Duke University study finds Hospice care provides Medicare savings
Fort Worth billboard states important health care fact with major economic impact
Recently, Fort Worth-based hospice care provider Texas Hospice began a billboard campaign at Interstate 30 and Montgomery Street. While definitely not big news on that basis alone, the message itself may be surprising to many who see it. The board headline reads, “Hospice Saves Medicare $2,000 Per Patient.”
This simple line is contrary to a belief that some hold of hospice being an expensive health care service. Texas Hospice founder Dr. Brian Byrd believed that it was important enough for the public to know the truth about hospice’s value and the savings the care provides, that he invested in the billboard to help clarify the misunderstanding about hospice costs.
“In an election year where health care reform and government spending are central topics, I felt this message was important,” said Dr. Bryd. “We know hospice helps people live with dignity, comfort, and compassion and brings needed support to family caregivers – to know definitively that it provides a cost savings to Medicare is an additional benefit.”
The Medicare savings headline is based on a study from Duke University that appears in the October 2007 issue of the professional journal Social Science and Medicine. The study reinforces what hospice professionals have long known; hospice services save money for Medicare and bring quality care to patients with life-limiting illnesses and their families.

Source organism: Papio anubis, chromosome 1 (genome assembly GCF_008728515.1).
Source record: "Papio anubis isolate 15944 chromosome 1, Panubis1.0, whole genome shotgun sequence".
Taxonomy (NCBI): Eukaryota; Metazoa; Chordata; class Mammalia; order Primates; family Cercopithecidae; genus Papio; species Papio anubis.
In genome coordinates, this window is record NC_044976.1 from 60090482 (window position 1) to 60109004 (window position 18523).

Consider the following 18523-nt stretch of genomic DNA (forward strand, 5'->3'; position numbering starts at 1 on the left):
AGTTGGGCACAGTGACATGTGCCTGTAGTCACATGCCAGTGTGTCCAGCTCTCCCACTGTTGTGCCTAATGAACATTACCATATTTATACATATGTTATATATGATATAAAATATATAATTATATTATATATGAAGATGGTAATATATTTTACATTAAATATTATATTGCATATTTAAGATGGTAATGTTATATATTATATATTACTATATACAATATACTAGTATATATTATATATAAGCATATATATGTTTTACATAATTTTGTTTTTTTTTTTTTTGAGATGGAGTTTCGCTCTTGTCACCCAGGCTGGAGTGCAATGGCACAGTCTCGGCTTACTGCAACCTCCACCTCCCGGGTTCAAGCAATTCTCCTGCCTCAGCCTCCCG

Key highlights from the study include:
- Hospice reduces Medicare costs by an average of $2,309 per hospice patient.
- Use of hospice decreased Medicare expenditures for cancer patients until the 233rd day of care (more than 7 months) and until the 153rd day of care for non-cancer patients (more than 5 months).
- Increasing length of hospice use by just three days would increase savings due to hospice by nearly 10%, from around $2,300 to $2,500 per hospice user.
- Medicare costs would have been reduced for 7 out of 10 hospice recipients if hospice had been used for a longer period of time.
“Given that hospice has been widely demonstrated to improve quality of life of patients and families, the Medicare program appears to be a rare situation in which something that improves quality of life also appears to reduce costs,” wrote Don H. Taylor, Jr., lead author of the study and assistant professor of public policy at Duke’s Sanford Institute of Public Policy.
With millions of baby boomers currently entering the Medicare program, the cost savings will be even more significant as more boomers either utilize hospice care themselves or in caring for their parents.
Because of Dr. Byrd’s efforts, Fort Worth residents traveling down Interstate 30 will now know that hospice care makes a real difference in people’s lives and on our country’s national Medicare budget.